We bring news about our work with “Save the seas”, where Facebook wants us to sign a document saying that this new scenario of Math Classroom Challenge has a hidden political agenda. Of course we are not in the mood to start playing that game about being something like spies or something like that.
So we have written a document on IndieDB explaining our work and why is important saving the seas from plastics and debris, and why this work has nothing to do with politics. “Save the seas is a game”, and we want to encourage people to learn to love and take care of the seas.
We have included some minor fixes in version 1.87A of Math Classroom Challenge, being the most important the new behavior of speedboats.
But we’ve also included a new element: “Water polluted”. Every time the player throws “math energy” to clean the plastics, the water gets polluted. So a new objective in the game is to avoid pollute the water too much. To achieve that, use the hose the minimum possible. That way you won’t pollute the water too much. It’s up to you again how to use this feature.
Like everything else in the game you have the last choice. But we think it will be a good idea to save the seas from our own pollution when cleaning up plastics.
In this version we have added some important elements to the scenario. Now when breaking down the walls, debris and plastics will appear It’s up to you to clean that plastics, but it will give you more points. Besides, more whales and dolphins will be freed.
“M” will turn on/off music. “U” will clear the HUD.
There are also a new yellow dot, that indicates plastic that contains life inside. If you clean that plastic, marine life will be freed from inside.
Now the first white dot will appear randomly, not only in front of the player. Just the initial games will do this. The helo can fly higher.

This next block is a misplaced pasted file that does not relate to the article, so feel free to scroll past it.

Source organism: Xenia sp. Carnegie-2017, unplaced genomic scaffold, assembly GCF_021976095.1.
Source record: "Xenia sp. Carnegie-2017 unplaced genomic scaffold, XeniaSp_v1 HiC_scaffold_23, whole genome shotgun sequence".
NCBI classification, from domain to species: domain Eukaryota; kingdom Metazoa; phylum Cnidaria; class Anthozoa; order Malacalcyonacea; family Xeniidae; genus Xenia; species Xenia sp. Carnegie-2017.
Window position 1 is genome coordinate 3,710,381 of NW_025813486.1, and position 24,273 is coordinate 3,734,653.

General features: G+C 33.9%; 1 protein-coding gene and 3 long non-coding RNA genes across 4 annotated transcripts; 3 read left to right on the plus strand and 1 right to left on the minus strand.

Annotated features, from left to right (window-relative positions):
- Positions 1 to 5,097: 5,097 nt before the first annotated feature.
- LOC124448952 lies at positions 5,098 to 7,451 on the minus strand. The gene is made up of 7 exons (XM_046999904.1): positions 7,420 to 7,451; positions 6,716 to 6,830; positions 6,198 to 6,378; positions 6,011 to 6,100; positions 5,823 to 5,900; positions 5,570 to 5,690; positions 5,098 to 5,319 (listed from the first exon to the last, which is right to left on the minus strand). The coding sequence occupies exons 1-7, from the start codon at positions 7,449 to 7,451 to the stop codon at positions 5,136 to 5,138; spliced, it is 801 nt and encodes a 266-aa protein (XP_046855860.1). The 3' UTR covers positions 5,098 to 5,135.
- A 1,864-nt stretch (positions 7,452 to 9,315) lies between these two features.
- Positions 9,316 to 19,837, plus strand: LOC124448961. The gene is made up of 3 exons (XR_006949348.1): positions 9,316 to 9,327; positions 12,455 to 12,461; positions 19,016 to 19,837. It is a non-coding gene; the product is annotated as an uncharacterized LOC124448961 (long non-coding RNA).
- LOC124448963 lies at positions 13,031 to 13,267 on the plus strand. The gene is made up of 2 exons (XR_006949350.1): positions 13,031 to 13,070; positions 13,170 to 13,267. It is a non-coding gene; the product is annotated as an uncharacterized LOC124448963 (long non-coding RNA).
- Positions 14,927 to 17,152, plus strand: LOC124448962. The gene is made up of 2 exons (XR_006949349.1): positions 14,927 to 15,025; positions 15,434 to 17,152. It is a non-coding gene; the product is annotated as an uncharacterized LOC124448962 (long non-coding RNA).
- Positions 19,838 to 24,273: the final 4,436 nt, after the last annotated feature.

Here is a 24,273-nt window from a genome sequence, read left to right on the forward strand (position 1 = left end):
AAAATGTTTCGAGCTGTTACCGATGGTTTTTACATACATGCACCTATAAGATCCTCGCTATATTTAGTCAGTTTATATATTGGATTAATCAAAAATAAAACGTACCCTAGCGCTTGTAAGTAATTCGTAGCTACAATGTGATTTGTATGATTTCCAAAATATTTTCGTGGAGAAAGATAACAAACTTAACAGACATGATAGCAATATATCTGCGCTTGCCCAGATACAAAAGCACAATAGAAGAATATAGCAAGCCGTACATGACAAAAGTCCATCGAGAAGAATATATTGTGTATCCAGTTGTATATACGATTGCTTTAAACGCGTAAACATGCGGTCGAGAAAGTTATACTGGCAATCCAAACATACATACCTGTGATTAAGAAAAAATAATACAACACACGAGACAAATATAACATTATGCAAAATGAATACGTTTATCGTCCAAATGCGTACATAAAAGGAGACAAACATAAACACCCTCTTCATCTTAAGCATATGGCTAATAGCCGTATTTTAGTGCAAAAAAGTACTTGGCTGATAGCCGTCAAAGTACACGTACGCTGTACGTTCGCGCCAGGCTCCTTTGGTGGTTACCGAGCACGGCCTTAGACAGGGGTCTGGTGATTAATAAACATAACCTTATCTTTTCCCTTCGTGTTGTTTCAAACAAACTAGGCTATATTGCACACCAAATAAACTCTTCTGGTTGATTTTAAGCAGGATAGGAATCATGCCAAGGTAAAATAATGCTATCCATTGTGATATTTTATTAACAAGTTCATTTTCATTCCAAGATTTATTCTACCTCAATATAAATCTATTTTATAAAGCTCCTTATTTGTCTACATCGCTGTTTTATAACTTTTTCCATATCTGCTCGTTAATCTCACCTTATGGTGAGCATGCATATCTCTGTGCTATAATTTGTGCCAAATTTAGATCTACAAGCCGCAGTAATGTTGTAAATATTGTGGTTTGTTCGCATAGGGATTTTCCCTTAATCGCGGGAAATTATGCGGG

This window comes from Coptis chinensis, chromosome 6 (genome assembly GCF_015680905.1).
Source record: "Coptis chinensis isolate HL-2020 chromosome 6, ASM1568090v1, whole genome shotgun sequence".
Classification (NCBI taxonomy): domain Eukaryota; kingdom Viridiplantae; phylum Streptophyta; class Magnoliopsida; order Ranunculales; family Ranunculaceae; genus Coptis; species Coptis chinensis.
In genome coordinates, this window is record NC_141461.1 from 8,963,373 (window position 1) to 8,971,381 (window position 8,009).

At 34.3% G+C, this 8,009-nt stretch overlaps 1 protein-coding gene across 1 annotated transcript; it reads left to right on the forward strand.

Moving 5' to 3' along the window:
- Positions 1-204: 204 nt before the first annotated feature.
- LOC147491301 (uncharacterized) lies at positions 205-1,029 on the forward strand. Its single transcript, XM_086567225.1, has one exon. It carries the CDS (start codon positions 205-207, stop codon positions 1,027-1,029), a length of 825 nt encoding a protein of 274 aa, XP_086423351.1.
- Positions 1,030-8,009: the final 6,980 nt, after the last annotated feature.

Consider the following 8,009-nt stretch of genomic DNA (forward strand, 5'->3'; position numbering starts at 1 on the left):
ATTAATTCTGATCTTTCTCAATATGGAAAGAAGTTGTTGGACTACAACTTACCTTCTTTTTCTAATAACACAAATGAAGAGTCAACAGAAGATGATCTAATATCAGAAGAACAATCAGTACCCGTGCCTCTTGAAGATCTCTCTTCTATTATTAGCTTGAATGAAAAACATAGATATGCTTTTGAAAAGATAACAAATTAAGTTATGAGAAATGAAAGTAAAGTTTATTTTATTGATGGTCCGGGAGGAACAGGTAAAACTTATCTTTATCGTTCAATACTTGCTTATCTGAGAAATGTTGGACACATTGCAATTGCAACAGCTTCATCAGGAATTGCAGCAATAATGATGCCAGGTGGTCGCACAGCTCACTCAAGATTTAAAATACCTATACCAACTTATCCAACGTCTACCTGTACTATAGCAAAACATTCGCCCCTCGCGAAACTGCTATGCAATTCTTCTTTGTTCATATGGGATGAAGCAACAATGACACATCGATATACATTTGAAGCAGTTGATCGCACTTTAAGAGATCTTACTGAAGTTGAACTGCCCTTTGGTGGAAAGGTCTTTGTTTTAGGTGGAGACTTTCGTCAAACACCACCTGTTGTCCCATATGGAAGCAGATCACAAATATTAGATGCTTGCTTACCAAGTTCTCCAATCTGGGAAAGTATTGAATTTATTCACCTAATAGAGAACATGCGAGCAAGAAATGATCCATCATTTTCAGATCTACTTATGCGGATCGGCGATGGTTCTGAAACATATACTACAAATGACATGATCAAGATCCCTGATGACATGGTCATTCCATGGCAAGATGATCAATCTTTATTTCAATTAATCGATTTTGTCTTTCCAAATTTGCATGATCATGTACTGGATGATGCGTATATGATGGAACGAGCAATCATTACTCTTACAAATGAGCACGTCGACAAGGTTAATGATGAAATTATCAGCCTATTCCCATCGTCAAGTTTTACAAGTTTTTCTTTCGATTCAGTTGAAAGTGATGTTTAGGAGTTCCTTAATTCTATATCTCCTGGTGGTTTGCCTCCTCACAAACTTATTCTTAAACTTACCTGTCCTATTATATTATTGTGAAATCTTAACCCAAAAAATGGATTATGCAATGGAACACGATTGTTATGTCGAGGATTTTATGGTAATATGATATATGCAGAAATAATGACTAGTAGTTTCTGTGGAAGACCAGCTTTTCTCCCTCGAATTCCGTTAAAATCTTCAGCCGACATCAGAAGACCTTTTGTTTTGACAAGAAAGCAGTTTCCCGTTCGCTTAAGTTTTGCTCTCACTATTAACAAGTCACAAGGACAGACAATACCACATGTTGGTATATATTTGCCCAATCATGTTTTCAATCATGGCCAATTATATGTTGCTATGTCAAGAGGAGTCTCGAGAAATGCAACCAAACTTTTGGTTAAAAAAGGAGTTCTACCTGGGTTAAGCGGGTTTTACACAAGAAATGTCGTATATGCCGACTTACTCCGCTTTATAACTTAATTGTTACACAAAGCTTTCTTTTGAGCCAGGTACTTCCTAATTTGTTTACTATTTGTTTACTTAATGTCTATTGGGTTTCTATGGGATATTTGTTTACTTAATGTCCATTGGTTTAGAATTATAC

The game will generate more freed whales and dolphins when cleaning the seas and breaking down the walls.
Some minor tweaks have been added to the game. And we’re working with the next version: underwater operations. Thank you for your support!”
Este sábado 25 presentamos la versión final de “Save the seas”, el nuevo escenario de “Math Classroom Challenge”. Aunque el juego es básicamente matemáticas, en este escenario las mismas tienen un papel secundario, siendo el elemento principal un mensaje fundamental: los mares son nuestros amigos, y la vida marina nuestra aliada. Debemos cuidar los mares y la vida marina, porque de ello depende nuestra propia existencia.
Actualmente, los mares son esquilmados brutalmente. La pesca es necesaria, es cierto, pero debe hacerse de forma organizada y sostenible. No podemos ignorar que, destruyendo el mar, estamos destruyendo el futuro de la vida en la Tierra. Debemos entender que cuidar el mar ha de ser, desde cualquier punto de vista, una prioridad absoluta.
Por eso hemos creado “Save the seas”. Porque queremos concienciar a la opinión pública de la importancia de los mares para nuestra existencia. Algunos podrían decir que nos mueve un motivo económico. No es así. Y eso se deja ver en que el precio del juego no es una prioridad para nosotros. Esperamos cubrir gastos por supuesto. Pero el objetivo es transmitir un mensaje de esperanza a toda la humanidad: podemos salvar los mares y océanos de la Tierra.
Para ello, el juego plantea diversos retos, siendo el principal la limpieza de los plásticos. Estos materiales se acumulan en el mar, y crean verdaderas islas gigantescas, destruyendo todo tipo de vida y de ecosistemas. El juego pretende enseñar a limpiar los mares, pero sobre todo, a aprender que debemos actuar, y debemos hacerlo ya, para salvar los mares de nuestro planeta.